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‘Let us not grow weary of doing good’ 


Dogs are reviled in many cultures, but that did not stop British engineers rescuing one. Baptist chaplain Cole Maynard's latest blog from South Sudan

Dogs700

 

Puppy love: Tuesday 21 March 2017

 

Dogs are reviled in many cultures. They are mentioned forty times in the bible but very few references are positive, because they are regarded as scavengers and not pets. They are commonly viewed as unclean and the transmitters of disease. So to call someone a ‘dog’ would be viewed as a grave insult.           

Yet in Britain we are often called a ‘Nation of Dogs lovers’! Thus domestic pets of the canine variety bring joy to many people, both young and old, poor or rich, we just love our four legged friends.
 
However, the variety that frequent our camp in Malakal are not to be petted, apart from the fact that they patrol the site in large packs, they are understandably very protective or their young and are a ready source of disease, especially rabies. They often fight each other, and have even been known to feed upon each other in this actual dog eat dog world. Hence we are often kept awake at night by their howls and barking.
 
So soldiers moving between our vehicles at night - vehicles that also serve as canine night shelters - best go equipped with a few rocks to throw in the direction of any angry residents they disturb! The Malakal Hound is not a breed I would recommend, yet, for all this mutual hostility, when the bitches give birth to yet another litter these cute little miscreants always elicit ‘coos’ and ‘ahs’ from even the most ambivalent soldier.
 
And so it was last Tuesday that I got back from an early morning run to discover a puppy. This cute little russet brown pup had managed to fall into the 18-foot ditch that had been excavated the day before ready to receive a sewage tank. The area had been correctly marked off with mine tape – orange in colour to stand out against the light brown dirt and placed on four staves at around three foot high. This flawless plan had not factored in colour blind puppies of around 12 inches tall! These cute little critters would be wandering around at night with little expectation that the ground that was there yesterday would not be there today.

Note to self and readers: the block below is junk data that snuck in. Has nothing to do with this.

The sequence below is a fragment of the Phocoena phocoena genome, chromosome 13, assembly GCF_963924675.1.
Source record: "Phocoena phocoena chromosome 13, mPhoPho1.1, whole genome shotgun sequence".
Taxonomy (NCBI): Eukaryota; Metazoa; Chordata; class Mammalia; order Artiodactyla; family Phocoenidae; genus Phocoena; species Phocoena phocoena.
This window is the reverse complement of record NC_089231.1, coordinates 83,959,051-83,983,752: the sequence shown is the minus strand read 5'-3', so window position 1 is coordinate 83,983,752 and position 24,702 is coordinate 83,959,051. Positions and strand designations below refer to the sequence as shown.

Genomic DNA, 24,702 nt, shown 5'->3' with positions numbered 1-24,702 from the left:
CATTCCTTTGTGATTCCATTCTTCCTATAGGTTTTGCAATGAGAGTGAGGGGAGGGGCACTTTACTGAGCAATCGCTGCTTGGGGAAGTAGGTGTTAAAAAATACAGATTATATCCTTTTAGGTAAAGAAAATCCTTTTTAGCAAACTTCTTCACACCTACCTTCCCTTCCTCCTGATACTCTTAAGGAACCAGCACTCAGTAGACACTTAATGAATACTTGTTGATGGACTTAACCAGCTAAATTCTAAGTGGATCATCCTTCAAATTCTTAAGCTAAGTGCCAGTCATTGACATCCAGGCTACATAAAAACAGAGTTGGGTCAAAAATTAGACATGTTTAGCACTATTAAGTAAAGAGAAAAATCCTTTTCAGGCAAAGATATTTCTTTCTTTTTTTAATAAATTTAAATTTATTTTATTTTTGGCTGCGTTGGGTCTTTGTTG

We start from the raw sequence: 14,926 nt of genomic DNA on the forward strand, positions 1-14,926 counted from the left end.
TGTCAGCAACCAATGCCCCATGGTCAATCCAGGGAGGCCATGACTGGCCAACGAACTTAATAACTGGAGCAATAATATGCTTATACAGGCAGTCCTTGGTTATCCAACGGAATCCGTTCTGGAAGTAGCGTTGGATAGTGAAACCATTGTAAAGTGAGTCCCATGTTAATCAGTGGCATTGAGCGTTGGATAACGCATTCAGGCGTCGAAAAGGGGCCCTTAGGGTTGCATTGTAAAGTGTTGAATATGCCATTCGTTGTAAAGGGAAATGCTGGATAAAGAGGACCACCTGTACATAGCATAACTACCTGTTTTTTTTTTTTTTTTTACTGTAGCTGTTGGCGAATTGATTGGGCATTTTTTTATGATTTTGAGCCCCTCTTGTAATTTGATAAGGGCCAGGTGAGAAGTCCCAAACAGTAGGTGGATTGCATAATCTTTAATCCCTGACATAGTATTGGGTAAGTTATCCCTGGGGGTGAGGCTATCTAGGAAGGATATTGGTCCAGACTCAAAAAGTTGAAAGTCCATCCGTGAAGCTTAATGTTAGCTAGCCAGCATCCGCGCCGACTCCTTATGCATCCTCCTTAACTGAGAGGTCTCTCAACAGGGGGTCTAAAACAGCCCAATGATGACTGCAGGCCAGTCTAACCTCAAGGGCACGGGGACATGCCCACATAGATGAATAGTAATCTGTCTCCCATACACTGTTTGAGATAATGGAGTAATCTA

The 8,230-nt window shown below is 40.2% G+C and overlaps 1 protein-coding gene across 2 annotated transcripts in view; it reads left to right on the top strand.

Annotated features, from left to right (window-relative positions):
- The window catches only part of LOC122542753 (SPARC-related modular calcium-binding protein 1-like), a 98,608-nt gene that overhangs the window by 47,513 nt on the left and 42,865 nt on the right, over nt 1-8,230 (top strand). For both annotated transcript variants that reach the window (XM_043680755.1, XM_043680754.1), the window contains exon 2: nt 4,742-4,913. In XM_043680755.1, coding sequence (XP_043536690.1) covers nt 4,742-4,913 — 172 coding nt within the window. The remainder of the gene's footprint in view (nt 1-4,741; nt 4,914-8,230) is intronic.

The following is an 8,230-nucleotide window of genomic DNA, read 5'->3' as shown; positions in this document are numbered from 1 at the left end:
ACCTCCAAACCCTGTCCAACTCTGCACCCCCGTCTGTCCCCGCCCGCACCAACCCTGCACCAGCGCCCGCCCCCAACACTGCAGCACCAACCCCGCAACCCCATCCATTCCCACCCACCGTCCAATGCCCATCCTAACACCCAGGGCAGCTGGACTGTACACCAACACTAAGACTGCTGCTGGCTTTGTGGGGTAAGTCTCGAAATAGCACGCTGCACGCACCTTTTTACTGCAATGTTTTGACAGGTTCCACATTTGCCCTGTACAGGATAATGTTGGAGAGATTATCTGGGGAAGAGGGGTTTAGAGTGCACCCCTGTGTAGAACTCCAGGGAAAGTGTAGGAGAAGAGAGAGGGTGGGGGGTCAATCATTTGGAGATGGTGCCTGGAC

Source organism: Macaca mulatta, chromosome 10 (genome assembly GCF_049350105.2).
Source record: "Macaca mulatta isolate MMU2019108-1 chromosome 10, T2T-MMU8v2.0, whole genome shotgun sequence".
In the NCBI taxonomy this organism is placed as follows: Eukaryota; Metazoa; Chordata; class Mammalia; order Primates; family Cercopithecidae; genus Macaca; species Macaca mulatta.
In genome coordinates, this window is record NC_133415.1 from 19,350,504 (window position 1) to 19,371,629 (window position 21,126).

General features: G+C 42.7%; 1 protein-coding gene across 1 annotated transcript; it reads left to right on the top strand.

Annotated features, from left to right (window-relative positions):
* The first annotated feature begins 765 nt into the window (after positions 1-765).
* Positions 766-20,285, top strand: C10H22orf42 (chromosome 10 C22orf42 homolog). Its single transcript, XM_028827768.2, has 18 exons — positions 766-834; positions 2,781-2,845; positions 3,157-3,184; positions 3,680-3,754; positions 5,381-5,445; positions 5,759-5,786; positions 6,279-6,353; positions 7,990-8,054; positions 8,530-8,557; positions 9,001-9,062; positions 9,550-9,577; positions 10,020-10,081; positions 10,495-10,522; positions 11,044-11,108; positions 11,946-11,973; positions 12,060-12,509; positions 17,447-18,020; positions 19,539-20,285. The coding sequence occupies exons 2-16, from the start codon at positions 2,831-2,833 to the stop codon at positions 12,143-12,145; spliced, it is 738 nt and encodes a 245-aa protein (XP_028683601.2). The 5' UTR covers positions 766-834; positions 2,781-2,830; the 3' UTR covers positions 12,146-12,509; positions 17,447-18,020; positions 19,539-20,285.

So our cesspit became a trap for one little fella who walked oblivious to the danger, under the tape and into the 18-foot hole. Alerted to the problem several soldiers arrived to consider the situation. Undoubtedly, many other nations in the camp would have simply lowered the tank into its hole as planned, but Brits are not that way inclined and besides, the poor little fella lay there so weak and desperate we could almost hear his whimpers for rescue. So an elaborate plan was hatched. However, we had to be careful as the mother was constantly watching both the hole and us, and her teeth threatened other holes that we didn't want to experience.
 
The cunning plan involved a method not unfamiliar with those who know their Bibles, and a poncho (which perhaps should now be known as a pooch’o) had four pieces of rope tied to its corners and was lowered into the pit by four soldiers. To entice the timid pup sausages were then thrown into the middle of the sheet and they waited, and waited… and waited. But fear defeated this first attempt as the pup preferred the known safety of the hole to the uncertainties of poncho elevation (perhaps therein lies a parable for so many who prefer their dark familiar holes to the unknowns of rescue and change?).
 
So a more senior engineer came up with another plan and tried to lasso the terrified creature. By some miracle – or as a consequence of watching too many cowboy films – he was able to secure a rope around a hind leg and gently pull the cowering little pup to the surface. But then a new hazard arrived in the form of the snarling mother who was convinced of some nefarious intent, so whilst one team member repeatedly kicked dust at the advancing parent, the staff sergeant feverously untied his lasso from the pup's hind-leg and released him back to his mother. No thanks were exchanged and non-expected, but at least now we could now install the cesspit.

Another life rescued in South Sudan, but not one expected, and no doubt to the incredulity of the other nations.
 
As the saying goes…
 
‘Mad dogs and Englishmen go out in the midday sun!’
 
Or perhaps as the Apostle Paul put it:
 
‘Let us not grow weary of doing good.’    (Galatians 6:9)


ColeMaynard223Cole Maynard has been a Baptist army chaplain for 20 years, and is currently on deployment in South Sudan as part of UNMISS, the United Nations Mission in the Republic of South Sudan. He is blogging for The Baptist Times   

Read his other blogs:

A day in the life of an army chaplain... in South Sudan 
A Sunday in Juba
'Thank God for tarmac and concrete' A heavy downpour was another reminder of how much basic infrastructure South Sudan lacks

Pictures | Ministry of Defence 

 
 

  
 

Baptist Times, 02/06/2017
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